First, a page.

Author Interviews, Baylor College of Medicine Houston, JAMA, Mental Health Research / 21.01.2015

M. Justin Coffey MD Associate Professor Menninger Department of Psychiatry & Behavioral Sciences Baylor College of MedicineMedicalResearch.com Interview with: M. Justin Coffey MD Associate Professor Menninger Department of Psychiatry & Behavioral Sciences Baylor College of Medicine MedicalResearch: What is the background for this study? What are the main findings? Dr. Coffey: Although both the US Surgeon General and the Institute of Medicine have called on health care systems to reduce suicide, the few assessments of suicide in such systems have examined only specific patient groups and not the entire population of health plan members. Our study reports the first information on suicide for the entire membership of a large health maintenance organization (HMO). The findings provide a previously unavailable baseline data for health care systems who are engaged in important efforts to measure and prevent suicide. We identified all suicides among the entire membership of our HMO network between 1999 and 2010, determining the date and cause of death using official state mortality records. In our sample, the annual suicide rate among all HMO members (including non-patient members) did not change over time, whereas the annual suicide rate in the general population of the state of Michigan increased significantly. Importantly, suicides actually decreased among HMO members who received specialty mental health services, whereas suicides increased among HMO members who accessed general medical services but not specialty mental health services.   (more…)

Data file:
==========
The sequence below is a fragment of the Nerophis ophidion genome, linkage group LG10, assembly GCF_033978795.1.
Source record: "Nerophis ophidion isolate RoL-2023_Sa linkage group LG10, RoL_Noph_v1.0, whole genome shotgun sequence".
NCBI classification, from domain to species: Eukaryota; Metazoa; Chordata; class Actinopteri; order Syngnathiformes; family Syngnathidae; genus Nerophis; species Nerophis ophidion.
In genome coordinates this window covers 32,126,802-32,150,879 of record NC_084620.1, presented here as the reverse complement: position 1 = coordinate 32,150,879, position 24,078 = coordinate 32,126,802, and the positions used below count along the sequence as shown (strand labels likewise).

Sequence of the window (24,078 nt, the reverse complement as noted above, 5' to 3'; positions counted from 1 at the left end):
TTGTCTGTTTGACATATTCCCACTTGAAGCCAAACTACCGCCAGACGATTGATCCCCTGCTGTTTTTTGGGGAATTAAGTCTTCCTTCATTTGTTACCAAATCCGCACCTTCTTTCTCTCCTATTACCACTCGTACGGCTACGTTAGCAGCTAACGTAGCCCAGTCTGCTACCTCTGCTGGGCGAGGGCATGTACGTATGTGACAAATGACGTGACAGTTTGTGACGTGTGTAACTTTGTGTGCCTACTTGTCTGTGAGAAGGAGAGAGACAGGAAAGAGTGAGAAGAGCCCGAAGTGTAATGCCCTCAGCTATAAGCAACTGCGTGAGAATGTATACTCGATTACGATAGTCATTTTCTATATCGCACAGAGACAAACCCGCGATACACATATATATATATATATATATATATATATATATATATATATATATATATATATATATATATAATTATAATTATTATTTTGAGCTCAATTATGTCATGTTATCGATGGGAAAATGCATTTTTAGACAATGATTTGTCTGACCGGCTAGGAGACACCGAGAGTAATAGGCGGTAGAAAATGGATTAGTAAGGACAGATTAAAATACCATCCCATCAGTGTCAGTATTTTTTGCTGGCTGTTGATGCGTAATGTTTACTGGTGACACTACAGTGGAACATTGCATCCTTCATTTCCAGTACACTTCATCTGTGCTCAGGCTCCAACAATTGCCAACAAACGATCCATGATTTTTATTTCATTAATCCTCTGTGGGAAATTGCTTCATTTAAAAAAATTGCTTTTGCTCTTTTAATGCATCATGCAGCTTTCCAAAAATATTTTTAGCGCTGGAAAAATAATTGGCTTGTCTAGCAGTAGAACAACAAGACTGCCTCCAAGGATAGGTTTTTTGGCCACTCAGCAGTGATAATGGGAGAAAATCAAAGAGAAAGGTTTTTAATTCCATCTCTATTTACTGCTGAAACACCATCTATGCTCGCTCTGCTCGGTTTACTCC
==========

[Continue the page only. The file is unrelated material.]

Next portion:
Author Interviews, Brain Injury, Inflammation / 21.01.2015

Alan I Faden, M.D. David S. Brown Professor in Trauma Professor, Departments of Anesthesiology, Anatomy & Neurobiology, Neurosurgery, and Neurology Director, Center for Shock, Trauma & Anesthesiology Research (STAR) University of Maryland School of MedicineMedicalResearch.com Interview with: Alan I Faden, M.D. David S. Brown Professor in Trauma Professor, Departments of Anesthesiology, Anatomy & Neurobiology, Neurosurgery, and Neurology Director, Center for Shock, Trauma & Anesthesiology Research (STAR) University of Maryland School of Medicine Medical Research: What is the background for this study? What are the main findings? Dr. Faden: Accumulating clinical and pre-clinical research data indicate that traumatic brain injury (TBI) can lead to chronic progressive neurodegeneration. In this regard, most attention has focused on the connections between TBI and with Alzheimer disease (AD) or Chronic Traumatic Encephalopathy (CTE). However, recent epidemiological studies raise questions about the association between TBI and AD, and CTE is likely a less common end-stage result resulting from complex pathobiological changes. In contrast, both older and newer studies underscore that traumatic brain injury can cause chronic neuroinflammation that leads to chronic neurodegeneration. In contrast to AD and CTE, the latter condition appears to be potentially treatable, even long after injury. Our paper critically assesses the mechanisms and treatment of chronic post traumatic neurodegeneration. (more…)